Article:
1. Thanks April we thought the trees fascinating and how they harvest it. Oh the port is so enjoyable. We were given a small bottle on our first night here!! Very enjoyable ☺

      Liked by 1 person

  5. It really is a dogs life for those pups! They are so lucky to be able to wander AND have all the fun of human slaves!

    This looks like another gorgeous place that you guys have lived in. 🙂

    Liked by 1 person

    1. Thanks Josy it was an interesting area to stay in. Very rural and it gave us a small insight into the Portuguese culture. Had to laugh at the human slaves. Funny with a touch of truth 😀

      Liked by 1 person

  6. Another interesting area to add to your house sitting repertoire. It is nice that you were relatively close to the sea as well, and that you had use of a car. The Cork Tree reminds me of the maple tree, providing human kind with resources, while remaining alive. The best kind.

    Liked by 1 person

    1. Thanks Liesbet. We love trees and I do enjoy trying to capture their good side. Trees are amazing if only more humans realised this the earth would I am sure in a more healthier state.

      Liked by 1 person

  7. Looks like a fabulous housesit Suz. Bit different having the dogs doing their own thing but as long as they’re happy eh. Lovely part of the world, wouldn’t mind a sit in Portugal next year.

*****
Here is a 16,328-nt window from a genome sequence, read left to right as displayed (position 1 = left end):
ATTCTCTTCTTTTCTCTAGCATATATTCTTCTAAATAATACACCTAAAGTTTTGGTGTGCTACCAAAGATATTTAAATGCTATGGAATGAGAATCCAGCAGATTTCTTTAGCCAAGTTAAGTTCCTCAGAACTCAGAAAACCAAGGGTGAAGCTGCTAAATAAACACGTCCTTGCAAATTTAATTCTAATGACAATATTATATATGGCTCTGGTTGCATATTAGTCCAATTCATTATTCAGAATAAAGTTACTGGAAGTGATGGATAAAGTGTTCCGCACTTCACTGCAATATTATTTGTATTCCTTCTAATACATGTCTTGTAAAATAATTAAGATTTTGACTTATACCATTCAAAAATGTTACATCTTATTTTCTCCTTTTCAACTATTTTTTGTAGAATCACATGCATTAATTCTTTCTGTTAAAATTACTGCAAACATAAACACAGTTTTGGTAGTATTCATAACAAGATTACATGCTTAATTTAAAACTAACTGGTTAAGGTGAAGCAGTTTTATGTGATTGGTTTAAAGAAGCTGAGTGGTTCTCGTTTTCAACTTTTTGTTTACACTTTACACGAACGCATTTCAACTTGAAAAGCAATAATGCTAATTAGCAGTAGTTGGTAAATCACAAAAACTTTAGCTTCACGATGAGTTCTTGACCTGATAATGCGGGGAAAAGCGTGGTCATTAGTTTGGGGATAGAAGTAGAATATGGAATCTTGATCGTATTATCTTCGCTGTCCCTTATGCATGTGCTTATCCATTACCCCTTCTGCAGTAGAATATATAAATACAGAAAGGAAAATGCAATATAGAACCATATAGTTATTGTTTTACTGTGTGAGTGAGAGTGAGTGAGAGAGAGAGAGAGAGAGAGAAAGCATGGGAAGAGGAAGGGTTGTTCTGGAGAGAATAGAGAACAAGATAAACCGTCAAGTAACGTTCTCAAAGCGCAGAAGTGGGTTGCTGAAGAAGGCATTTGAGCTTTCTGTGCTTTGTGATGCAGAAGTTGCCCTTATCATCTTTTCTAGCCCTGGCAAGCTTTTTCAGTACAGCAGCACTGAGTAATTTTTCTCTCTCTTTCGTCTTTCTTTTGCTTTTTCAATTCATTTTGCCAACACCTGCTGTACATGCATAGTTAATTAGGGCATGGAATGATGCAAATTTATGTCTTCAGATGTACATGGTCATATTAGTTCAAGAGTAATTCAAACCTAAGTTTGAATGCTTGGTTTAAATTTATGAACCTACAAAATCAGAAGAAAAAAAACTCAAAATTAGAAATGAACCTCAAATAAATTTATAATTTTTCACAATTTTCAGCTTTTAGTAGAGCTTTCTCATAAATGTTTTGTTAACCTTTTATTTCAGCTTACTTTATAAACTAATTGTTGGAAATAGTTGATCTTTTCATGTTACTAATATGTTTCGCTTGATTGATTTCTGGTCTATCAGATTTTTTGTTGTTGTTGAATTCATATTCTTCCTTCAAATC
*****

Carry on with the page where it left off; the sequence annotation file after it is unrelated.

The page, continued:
Liked by 1 person

  8. Again, gorgeous photos Suz…it looks like a beautiful place…the countryside look like somewhere in Africa, or desert-like at least….the cork tree photo is especially lovely, it reminds me of a Van Gogh painting or something like it.

    Liked by 2 people

    1. Thanks Clare, yes the arid land reminded us of Australia which is much like Africa, we have yet to visit that continent. Interesting comparison to a painting, famous and I didn’t know it lol, joking 🙂

      Liked by 1 person

      1. Australia…of course…though I have never been there…hehe…its probably the type of tree seen in paintings from the south of France..actually I have just Googled and Van Gogh did a lot of trees…I may do a post on that!so thanks for the inspiration…I havent found a Cork tree but heres a Mulberry tree..

        Liked by 1 person

        1. Yes and you can use the photo of the cork tree if you want, I am not too precious with the photos, it is all public and if someone wants it they will copy it!! Thanks for the link. Giving my feet a rest and it’s too hot to do anymore hillwork 🙂 NZ has areas on the east coast of both islands that get very dry during the summer months.

          Liked by 1 person

            1. Yes I know what reminded you when I saw the painting. Some art looks so easy until you try and copy it 🙂

              Liked by 1 person